Twenty years ago, I wrote an article for America magazine titled “My Church is Dying”. It offended some people and got me into some trouble within the El Paso diocese. Sadly, I am not convinced that the phoenix has risen from the dust since I wrote that article. The Pennsylvania Grand Jury Report gave me some painful insight as to why.
To be clear, I was never molested by a Catholic priest. There was the time as a teenager I was visiting at a seminary and roomed with a seminarian who, during the night, tried to fondle me. I put an end to that by yelling “What the f–ck do you think you’re doing?” That apparently scared him off. It was an early contact with the dark side of the Church.
In El Paso in the late 1980s I began to treat persons who had been molested and even assaulted by priests. During that time, the mother of one of those victims referred me to a book titled Lead Us Not Into Temptation. This book focused on incidents of clergy abuse and was a further eye-opener. The diocese of El Paso at that time was doing nothing to identify perpetrators or to help victims. I played a role in creating a response but paid the price of being labelled “an enemy of the Church”.
I have seen the film Spotlight several times and been moved by by the pain of the victims and by the appalling arrogance of the Church hierarchy. Most diocese now have in place some form of outreach to victims. Many dioceses also now screen diocesan employees and volunteers for any sort of criminal background. In many parishes, there is increased attention to liability.
Yesterday I learned of the report of the Pennsylvania Grand Jury on the clergy abuse issues. The stories of cover-ups were appalling but unfortunately not new. One of the diocese discussed was the Scranton diocese, the one in which I grew up. A list of priests found to have committed acts of abuse in that diocese was included. I knew 4 of the names on that list. One of the priests was well-known to me. He had enlisted me to teach younger boys how to be altar boys, a role that was a big honor. He also found me a summer job. He never laid a hand on me but the news that he was a convicted pedophile undercut my memories of him. What I often thought of as kindness was now undermined by the thought that he was grooming me. I don’t know that for a fact but I wonder. What I do feel today is that much of what I experienced as positive as a young Catholic has been undercut by patterns of lying and distortion by the Catholic powers-that-be.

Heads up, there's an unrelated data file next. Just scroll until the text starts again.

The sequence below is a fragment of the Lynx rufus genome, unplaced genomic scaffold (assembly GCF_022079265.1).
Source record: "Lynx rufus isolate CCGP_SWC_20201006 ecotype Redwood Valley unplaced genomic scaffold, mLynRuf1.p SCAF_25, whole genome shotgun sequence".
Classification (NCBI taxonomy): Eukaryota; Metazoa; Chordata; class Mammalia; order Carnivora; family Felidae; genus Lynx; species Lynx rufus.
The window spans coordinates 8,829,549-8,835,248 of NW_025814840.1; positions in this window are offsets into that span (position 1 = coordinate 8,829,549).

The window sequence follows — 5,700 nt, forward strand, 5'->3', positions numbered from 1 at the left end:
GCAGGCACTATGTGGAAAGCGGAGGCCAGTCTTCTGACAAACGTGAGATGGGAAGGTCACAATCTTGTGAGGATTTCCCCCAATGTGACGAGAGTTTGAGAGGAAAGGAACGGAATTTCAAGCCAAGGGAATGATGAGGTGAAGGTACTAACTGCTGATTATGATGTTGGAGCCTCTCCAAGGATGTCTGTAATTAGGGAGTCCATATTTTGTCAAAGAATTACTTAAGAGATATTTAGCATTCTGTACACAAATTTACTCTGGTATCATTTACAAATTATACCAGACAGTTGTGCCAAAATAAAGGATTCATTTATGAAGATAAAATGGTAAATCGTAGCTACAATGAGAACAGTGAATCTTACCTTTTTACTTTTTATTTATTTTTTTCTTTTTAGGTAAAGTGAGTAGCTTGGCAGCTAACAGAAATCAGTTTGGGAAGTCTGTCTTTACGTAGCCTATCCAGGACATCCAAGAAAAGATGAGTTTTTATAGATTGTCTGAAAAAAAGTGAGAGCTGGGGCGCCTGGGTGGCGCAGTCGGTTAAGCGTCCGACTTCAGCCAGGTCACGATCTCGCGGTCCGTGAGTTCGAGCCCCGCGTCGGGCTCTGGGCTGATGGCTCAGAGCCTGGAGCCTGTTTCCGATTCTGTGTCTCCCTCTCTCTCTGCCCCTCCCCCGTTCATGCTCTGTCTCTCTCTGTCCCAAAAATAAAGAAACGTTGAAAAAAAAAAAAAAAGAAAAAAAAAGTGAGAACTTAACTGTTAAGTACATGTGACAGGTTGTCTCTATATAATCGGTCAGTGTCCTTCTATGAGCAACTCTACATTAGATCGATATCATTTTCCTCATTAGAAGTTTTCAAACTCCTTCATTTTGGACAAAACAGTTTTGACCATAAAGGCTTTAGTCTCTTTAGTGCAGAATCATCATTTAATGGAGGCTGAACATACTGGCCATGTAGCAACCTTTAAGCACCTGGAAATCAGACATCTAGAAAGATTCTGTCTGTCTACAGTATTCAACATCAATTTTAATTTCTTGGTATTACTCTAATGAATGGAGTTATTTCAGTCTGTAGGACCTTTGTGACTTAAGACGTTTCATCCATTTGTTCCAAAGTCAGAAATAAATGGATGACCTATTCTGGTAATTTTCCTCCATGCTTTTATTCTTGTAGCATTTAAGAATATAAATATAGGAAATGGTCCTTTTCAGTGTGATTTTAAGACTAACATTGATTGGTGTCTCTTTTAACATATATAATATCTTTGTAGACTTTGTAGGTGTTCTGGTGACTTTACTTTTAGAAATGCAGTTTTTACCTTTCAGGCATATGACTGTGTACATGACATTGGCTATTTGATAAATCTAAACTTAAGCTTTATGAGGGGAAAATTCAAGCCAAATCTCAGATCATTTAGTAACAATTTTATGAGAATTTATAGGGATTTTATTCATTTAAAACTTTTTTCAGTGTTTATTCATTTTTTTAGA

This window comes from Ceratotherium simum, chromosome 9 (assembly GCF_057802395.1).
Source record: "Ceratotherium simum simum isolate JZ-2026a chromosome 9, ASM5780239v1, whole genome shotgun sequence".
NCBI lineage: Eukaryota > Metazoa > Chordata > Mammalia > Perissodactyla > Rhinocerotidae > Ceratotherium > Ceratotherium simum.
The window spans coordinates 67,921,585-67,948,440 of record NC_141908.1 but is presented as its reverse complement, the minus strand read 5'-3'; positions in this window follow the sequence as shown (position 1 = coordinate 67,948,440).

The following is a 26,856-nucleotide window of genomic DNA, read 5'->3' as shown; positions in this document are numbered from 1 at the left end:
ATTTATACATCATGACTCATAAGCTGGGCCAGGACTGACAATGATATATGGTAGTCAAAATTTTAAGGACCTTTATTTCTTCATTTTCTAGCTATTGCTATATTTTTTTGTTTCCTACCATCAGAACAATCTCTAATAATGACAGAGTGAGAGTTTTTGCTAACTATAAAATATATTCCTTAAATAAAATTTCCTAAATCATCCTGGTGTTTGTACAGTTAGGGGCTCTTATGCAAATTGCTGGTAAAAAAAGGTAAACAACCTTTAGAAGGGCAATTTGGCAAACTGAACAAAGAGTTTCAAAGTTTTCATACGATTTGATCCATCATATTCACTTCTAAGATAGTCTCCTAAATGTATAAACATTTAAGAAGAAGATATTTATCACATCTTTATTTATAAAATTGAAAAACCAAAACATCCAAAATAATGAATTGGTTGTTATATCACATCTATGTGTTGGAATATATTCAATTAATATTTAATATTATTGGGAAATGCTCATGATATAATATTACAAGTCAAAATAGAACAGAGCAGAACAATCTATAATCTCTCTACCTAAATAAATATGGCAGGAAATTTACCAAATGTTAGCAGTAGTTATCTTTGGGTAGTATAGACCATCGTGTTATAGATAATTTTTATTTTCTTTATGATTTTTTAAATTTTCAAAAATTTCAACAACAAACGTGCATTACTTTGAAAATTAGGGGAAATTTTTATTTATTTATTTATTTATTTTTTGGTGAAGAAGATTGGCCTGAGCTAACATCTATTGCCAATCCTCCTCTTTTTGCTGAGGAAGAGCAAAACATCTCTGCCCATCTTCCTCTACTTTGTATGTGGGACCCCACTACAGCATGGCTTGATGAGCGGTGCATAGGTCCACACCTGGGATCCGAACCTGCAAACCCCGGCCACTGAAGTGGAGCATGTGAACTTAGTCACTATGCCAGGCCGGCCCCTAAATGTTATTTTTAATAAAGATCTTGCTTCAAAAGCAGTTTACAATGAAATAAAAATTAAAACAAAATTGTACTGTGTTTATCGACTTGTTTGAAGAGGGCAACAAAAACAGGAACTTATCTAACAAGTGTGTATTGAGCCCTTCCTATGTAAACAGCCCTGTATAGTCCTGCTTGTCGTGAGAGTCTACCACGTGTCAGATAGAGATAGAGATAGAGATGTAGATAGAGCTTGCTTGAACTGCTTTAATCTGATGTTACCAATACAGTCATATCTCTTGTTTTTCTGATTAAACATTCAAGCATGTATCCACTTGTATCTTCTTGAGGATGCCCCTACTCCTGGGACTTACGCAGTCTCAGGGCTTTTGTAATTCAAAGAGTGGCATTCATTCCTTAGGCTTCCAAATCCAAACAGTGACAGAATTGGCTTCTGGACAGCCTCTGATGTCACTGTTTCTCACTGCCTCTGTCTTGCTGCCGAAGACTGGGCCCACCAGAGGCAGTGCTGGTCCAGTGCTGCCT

Mind you, I have been blessed with knowing many fine priests — dedicated, deeply spiritual men who wanted only to be of service. Some of these men I actually regard as saintly. And I understand that offending priests are a minority. My problem is with a hierarchy that acted out of self-protection, in flagrant violation of Christ’s teachings, thereby undermining their message.
Victims of clergy abuse have suffered betrayal at multiple levels. The damage, however, goes beyond those victims and touches all of us who are Catholic. We too feel betrayed, not so much by the perpetrators but by the hierarchy that covered up the crimes and that now is often guided by “damage control”. As one Catholic friend observes, the Church is now run by lawyers.
As an institution, we have lost our way. We are all at fault. We laity rely too much on clergy to guide us on the spiritual path. We need to respond to betrayal by taking responsibility for our own spiritual paths and moral compasses, viewing clergy as resources but not final words. We need to decide what if anything being Catholic means to each one of us at this point. Are we Catholic out of habit? Out of fear? Or is there something still there for us?
Sadly I continue to believe that my Church is dying. Yet I continue to hold onto the hope that we must first die to something to be renewed. That renewal, however, needs to come from we laity. After all, the Church starts with us.